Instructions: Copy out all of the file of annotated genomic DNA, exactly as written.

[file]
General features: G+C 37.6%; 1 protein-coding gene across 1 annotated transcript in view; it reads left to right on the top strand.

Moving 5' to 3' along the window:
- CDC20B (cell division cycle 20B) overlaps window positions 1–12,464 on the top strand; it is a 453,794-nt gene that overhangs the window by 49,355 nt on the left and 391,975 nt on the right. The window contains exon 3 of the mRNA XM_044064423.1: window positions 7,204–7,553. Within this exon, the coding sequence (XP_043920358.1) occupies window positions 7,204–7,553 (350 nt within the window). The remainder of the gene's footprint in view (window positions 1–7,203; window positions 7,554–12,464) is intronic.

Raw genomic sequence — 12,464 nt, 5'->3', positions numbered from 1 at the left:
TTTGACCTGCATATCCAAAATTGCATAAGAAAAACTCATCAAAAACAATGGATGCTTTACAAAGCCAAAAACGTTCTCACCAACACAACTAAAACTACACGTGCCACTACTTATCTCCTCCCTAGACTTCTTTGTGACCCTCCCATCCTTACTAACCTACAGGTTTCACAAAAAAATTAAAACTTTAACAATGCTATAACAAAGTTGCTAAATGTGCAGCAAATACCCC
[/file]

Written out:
General features: G+C 37.6%; 1 protein-coding gene across 1 annotated transcript in view; it reads left to right on the top strand.

Moving 5' to 3' along the window:
- CDC20B (cell division cycle 20B) overlaps window positions 1–12,464 on the top strand; it is a 453,794-nt gene that overhangs the window by 49,355 nt on the left and 391,975 nt on the right. The window contains exon 3 of the mRNA XM_044064423.1: window positions 7,204–7,553. Within this exon, the coding sequence (XP_043920358.1) occupies window positions 7,204–7,553 (350 nt within the window). The remainder of the gene's footprint in view (window positions 1–7,203; window positions 7,554–12,464) is intronic.

Raw genomic sequence — 12,464 nt, 5'->3', positions numbered from 1 at the left:
TTTGACCTGCATATCCAAAATTGCATAAGAAAAACTCATCAAAAACAATGGATGCTTTACAAAGCCAAAAACGTTCTCACCAACACAACTAAAACTACACGTGCCACTACTTATCTCCTCCCTAGACTTCTTTGTGACCCTCCCATCCTTACTAACCTACAGGTTTCACAAAAAAATTAAAACTTTAACAATGCTATAACAAAGTTGCTAAATGTGCAGCAAATACCCC